The Black Hills of South Dakota hold some of the state’s most treasured sites, from national monuments and the highest peak east of the Rocky Mountains. Staying in “The Heart of the Hills,” a great sleep at the EverSpring Inn & Suites Hill City will have you ready for a full day of exploring.

Here are our top 8 must-visits in the Black Hills this season, because frankly, 5 or 6 isn’t enough.

  1. George S. Mickelson Trail – 0 miles

The George S. Mickelson Trail was completed in September of 1998 and offers easy access for all ages and abilities to enjoy the beauty of the Black Hills. The 109-mile stretch offers easy-to-moderate terrain and four rock tunnels for hikers, bicyclists, and horseback riders to enjoy. Hill City EverSpring is situated alongside the trail, providing convenient access for guests to park and explore in either direction. The area is also home to various bike rental shops for those who forgot their wheels.

  1. Sylvan Lake Area – 9 miles

Any Black Hills vacation would not be complete without driving up Needles Highway and a stop at Sylvan Lake, arguably the most picturesque lake in the state. Seen in the 2007 Disney Film National Treasure: Book of Secrets, sadly though the lake does not sit on top of Mount Rushmore as the movie depicts.

Above Sylvan Lake, however, sits Black Elk Peak, the highest elevation east of the Rocky Mountains and west of the Pyrenees Mountains in France at 7,244’ above sea level. Trail #9 opens from Sylvan Lake with moderate to difficult terrain and will take you about four hours roundtrip.

  1. Mount Rushmore National Memorial – 15 miles

South Dakota’s tourism motto is not “Great Faces, Great Places” for no reason, you could say that Mount Rushmore is the ‘face(s)’ of the state. Gutzon Borglum meticulously carved the figures of George Washington, Thomas Jefferson, Theodore Roosevelt, and Abraham Lincoln into the granite, giving rise to the iconic monument. Today, Mount Rushmore is visited by nearly 3 million people annually. Did you know the model was originally meant to depict the presidents down to their waist? After Borglum’s death in 1941, the plans laid dormant and various other details were left unfinished.

  1. Crazy Horse Memorial – 10 miles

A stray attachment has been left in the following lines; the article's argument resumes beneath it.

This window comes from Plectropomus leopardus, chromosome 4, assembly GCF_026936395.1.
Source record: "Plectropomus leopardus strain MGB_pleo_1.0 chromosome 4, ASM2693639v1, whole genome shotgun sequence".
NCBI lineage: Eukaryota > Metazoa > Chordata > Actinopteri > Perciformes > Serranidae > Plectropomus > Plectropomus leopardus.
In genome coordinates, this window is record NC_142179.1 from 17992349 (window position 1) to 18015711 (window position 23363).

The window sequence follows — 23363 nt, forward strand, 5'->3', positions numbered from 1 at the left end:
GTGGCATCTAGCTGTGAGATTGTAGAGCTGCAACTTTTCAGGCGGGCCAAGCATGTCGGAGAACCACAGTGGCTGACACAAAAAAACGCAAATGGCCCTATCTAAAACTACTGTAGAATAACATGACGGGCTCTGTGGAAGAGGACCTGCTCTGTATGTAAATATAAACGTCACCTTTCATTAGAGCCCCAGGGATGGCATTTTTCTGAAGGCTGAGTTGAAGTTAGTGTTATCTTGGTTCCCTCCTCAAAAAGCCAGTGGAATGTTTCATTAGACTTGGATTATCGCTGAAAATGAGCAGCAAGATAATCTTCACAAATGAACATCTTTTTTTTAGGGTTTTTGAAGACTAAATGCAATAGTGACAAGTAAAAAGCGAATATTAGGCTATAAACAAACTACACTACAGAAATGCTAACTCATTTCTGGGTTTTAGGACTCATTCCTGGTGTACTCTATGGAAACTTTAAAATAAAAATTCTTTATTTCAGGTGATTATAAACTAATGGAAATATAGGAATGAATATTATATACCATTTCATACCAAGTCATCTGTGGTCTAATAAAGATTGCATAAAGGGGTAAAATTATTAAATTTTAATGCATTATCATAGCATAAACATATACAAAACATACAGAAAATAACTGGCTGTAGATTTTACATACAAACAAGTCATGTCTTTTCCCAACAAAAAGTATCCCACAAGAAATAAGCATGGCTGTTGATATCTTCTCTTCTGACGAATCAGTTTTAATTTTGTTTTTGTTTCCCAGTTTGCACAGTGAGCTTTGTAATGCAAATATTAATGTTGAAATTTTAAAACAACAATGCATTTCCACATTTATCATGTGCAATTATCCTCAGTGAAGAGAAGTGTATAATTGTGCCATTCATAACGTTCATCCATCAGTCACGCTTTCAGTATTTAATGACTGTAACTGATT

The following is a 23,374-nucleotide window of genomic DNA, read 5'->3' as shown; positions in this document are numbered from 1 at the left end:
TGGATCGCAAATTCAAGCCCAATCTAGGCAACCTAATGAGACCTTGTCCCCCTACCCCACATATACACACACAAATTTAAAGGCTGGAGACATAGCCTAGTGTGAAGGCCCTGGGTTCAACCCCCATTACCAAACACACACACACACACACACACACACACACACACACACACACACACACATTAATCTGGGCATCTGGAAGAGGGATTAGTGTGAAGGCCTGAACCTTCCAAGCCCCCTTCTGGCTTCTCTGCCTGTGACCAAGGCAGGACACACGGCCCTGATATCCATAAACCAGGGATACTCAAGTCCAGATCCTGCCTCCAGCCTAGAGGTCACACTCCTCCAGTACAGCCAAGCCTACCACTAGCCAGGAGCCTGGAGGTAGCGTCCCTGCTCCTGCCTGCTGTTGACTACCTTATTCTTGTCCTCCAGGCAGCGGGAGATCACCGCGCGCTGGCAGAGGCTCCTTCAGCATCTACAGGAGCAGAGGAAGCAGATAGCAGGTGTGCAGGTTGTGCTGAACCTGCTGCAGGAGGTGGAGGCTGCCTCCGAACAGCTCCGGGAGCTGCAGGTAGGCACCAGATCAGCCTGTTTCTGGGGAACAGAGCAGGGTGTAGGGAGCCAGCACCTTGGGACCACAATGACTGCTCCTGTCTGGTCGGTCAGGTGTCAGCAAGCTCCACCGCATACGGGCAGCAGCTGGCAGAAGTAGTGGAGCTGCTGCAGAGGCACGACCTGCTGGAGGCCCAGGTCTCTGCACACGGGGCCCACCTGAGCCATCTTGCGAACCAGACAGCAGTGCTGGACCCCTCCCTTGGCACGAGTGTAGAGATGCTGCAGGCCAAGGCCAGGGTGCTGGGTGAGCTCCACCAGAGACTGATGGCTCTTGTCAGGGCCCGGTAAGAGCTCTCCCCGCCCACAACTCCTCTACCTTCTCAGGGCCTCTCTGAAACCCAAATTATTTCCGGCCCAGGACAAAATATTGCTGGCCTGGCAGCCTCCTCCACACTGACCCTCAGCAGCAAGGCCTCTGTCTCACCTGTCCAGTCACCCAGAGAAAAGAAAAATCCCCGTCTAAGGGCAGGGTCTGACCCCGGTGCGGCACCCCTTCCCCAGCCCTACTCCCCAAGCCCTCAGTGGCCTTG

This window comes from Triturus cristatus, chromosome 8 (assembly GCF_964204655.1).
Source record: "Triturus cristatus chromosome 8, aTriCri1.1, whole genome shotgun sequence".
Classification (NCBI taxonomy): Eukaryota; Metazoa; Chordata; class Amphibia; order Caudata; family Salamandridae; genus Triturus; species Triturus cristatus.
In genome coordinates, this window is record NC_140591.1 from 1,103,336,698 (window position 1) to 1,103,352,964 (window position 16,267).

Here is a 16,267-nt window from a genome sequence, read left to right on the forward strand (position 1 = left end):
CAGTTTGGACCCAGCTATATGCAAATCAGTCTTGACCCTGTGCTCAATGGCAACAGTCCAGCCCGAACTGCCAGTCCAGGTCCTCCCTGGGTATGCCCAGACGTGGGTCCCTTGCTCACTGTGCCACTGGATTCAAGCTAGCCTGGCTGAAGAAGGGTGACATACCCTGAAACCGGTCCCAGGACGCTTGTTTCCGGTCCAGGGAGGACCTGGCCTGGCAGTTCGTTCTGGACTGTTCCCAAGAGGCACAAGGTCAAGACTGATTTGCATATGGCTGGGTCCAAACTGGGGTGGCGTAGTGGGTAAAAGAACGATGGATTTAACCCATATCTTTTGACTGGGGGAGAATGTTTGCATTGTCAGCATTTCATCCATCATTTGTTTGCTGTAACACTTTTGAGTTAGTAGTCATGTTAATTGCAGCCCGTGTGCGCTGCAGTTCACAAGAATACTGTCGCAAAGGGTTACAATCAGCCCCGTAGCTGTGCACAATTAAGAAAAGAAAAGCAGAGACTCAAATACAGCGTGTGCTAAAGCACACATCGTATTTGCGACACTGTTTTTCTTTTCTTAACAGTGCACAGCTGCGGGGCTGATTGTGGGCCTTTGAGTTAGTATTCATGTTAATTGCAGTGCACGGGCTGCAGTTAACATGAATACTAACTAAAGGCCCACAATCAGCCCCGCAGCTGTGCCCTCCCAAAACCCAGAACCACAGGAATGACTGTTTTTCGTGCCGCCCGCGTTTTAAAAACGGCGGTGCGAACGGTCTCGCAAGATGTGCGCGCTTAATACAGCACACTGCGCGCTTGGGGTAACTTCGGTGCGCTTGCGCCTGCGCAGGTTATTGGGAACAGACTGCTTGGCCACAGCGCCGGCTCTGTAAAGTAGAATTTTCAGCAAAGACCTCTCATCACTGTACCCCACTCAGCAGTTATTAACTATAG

Construction began on Crazy Horse Memorial in 1948, dreamed up by Korczak Ziolkowski to be a tribute to the Oglala Lakota leader and namesake, Crazy Horse. Once finished, the carving will be the largest of its kind in the world. The monument is accompanied by the on-site Indian Museum of North America and Native American Educational & Cultural Center to provide additional educational and cultural programming. For an up-close view, participate in the Volksmarch, one of the most popular organized hikes in the United States. The event takes place on June 1, 2024, and another date in the fall is TBD.

  1. Badlands National Park – 88 miles

The Badlands might be the farthest of our picks away from the EverSpring, but the otherworldly landscapes surely make up for it. Carved by thousands of years’ worth of erosion, the Badlands showcase a rugged expanse of buttes, spires, and deep canyons. The park’s nearly 244,000 acres hold many hiking trails and lookout points to gaze at the landscapes and many animal species that call the park home. Don’t let the name scare you away, it comes from the Lakota people who called the area mako sica, which translates to “badlands,” due to the difficult terrain.

  1. Custer State Park Wildlife Loop – 28 miles

Custer State Park encompasses 71,000 acres of beautiful scenery across the southern Black Hills, including Sylvan Lake and four other lakes. You’ll find local shops, hiking, fishing, and swimming, picking places to visit inside the park is almost too easy. The wildlife loop is an 18-mile road through open grassland that the park’s wildlife calls home. Animals like bison, pronghorn, whitetail and mule deer, elk, coyotes, burros, prairie dogs, eagles, hawks, and various other bird species call the park home. The number one inhabitant of the park, the 1,350 free-roaming buffalo.

  1. Jewel Cave National Monument – 26 miles

The 215-mile cave system in the western Black Hills, Jewel Cave, sits as one of the longest caves in the world. The cave is still thought of as largely unexplored, with new discoveries and mapping being done entirely by volunteers. Though the four available cave tours will not have you exploring new passages, there is still plenty to explore below ground. Above ground, there are various nature trails on the 1,279-acre grounds along with the visitor center offering background on the rich area of the monument.

  1. Historic Deadwood, South Dakota – 43 miles

Riddled with history from the gold rush and Wild West, Deadwood, South Dakota became a National Historic Landmark in 1961 and is now known for its rich history, entertainment, casinos, museums, and more. Outlaws such as Wild Bill Hickok, Calamity Jane, Seth Bullock, Al Swearengen, and more carved their names into the history books in the small mining town. Today, you can find them walking the streets as part of Deadwood Alive, a theater recreation of the major events that occurred there. The area is also home to many breweries and wineries, local shops, spas, and casinos.

The Black Hills and Hill City have so much to offer, we’ve got another list of hidden gems to explore if you can keep our secret. Stay tuned!

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